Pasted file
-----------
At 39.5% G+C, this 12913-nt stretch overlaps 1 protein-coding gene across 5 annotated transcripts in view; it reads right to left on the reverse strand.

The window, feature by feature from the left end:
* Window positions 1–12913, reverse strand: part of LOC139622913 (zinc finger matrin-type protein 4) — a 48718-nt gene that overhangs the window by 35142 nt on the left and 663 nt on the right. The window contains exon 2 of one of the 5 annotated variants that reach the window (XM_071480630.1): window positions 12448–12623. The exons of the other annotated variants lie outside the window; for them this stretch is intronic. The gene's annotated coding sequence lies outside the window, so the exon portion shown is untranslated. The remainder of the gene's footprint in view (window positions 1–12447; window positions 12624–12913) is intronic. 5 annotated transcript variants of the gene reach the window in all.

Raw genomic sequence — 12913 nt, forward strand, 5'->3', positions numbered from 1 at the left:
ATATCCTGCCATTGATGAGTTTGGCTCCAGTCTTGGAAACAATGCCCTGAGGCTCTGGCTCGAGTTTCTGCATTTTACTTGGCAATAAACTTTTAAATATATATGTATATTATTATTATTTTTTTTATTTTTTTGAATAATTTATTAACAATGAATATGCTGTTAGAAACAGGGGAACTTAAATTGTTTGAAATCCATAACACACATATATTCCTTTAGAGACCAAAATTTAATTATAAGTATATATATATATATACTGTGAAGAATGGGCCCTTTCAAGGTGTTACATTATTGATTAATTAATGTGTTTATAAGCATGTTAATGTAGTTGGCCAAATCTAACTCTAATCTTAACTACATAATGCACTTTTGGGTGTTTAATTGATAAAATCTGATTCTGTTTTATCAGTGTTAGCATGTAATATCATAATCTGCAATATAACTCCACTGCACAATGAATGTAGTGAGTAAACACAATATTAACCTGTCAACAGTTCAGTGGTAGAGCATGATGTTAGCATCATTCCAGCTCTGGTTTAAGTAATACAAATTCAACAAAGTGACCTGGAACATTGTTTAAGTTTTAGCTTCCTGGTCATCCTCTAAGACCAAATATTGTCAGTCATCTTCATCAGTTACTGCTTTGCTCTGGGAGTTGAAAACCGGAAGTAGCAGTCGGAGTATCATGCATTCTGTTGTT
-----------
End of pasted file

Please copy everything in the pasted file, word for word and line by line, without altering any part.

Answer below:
At 39.5% G+C, this 12913-nt stretch overlaps 1 protein-coding gene across 5 annotated transcripts in view; it reads right to left on the reverse strand.

The window, feature by feature from the left end:
* Window positions 1–12913, reverse strand: part of LOC139622913 (zinc finger matrin-type protein 4) — a 48718-nt gene that overhangs the window by 35142 nt on the left and 663 nt on the right. The window contains exon 2 of one of the 5 annotated variants that reach the window (XM_071480630.1): window positions 12448–12623. The exons of the other annotated variants lie outside the window; for them this stretch is intronic. The gene's annotated coding sequence lies outside the window, so the exon portion shown is untranslated. The remainder of the gene's footprint in view (window positions 1–12447; window positions 12624–12913) is intronic. 5 annotated transcript variants of the gene reach the window in all.

Raw genomic sequence — 12913 nt, forward strand, 5'->3', positions numbered from 1 at the left:
ATATCCTGCCATTGATGAGTTTGGCTCCAGTCTTGGAAACAATGCCCTGAGGCTCTGGCTCGAGTTTCTGCATTTTACTTGGCAATAAACTTTTAAATATATATGTATATTATTATTATTTTTTTTATTTTTTTGAATAATTTATTAACAATGAATATGCTGTTAGAAACAGGGGAACTTAAATTGTTTGAAATCCATAACACACATATATTCCTTTAGAGACCAAAATTTAATTATAAGTATATATATATATATACTGTGAAGAATGGGCCCTTTCAAGGTGTTACATTATTGATTAATTAATGTGTTTATAAGCATGTTAATGTAGTTGGCCAAATCTAACTCTAATCTTAACTACATAATGCACTTTTGGGTGTTTAATTGATAAAATCTGATTCTGTTTTATCAGTGTTAGCATGTAATATCATAATCTGCAATATAACTCCACTGCACAATGAATGTAGTGAGTAAACACAATATTAACCTGTCAACAGTTCAGTGGTAGAGCATGATGTTAGCATCATTCCAGCTCTGGTTTAAGTAATACAAATTCAACAAAGTGACCTGGAACATTGTTTAAGTTTTAGCTTCCTGGTCATCCTCTAAGACCAAATATTGTCAGTCATCTTCATCAGTTACTGCTTTGCTCTGGGAGTTGAAAACCGGAAGTAGCAGTCGGAGTATCATGCATTCTGTTGTT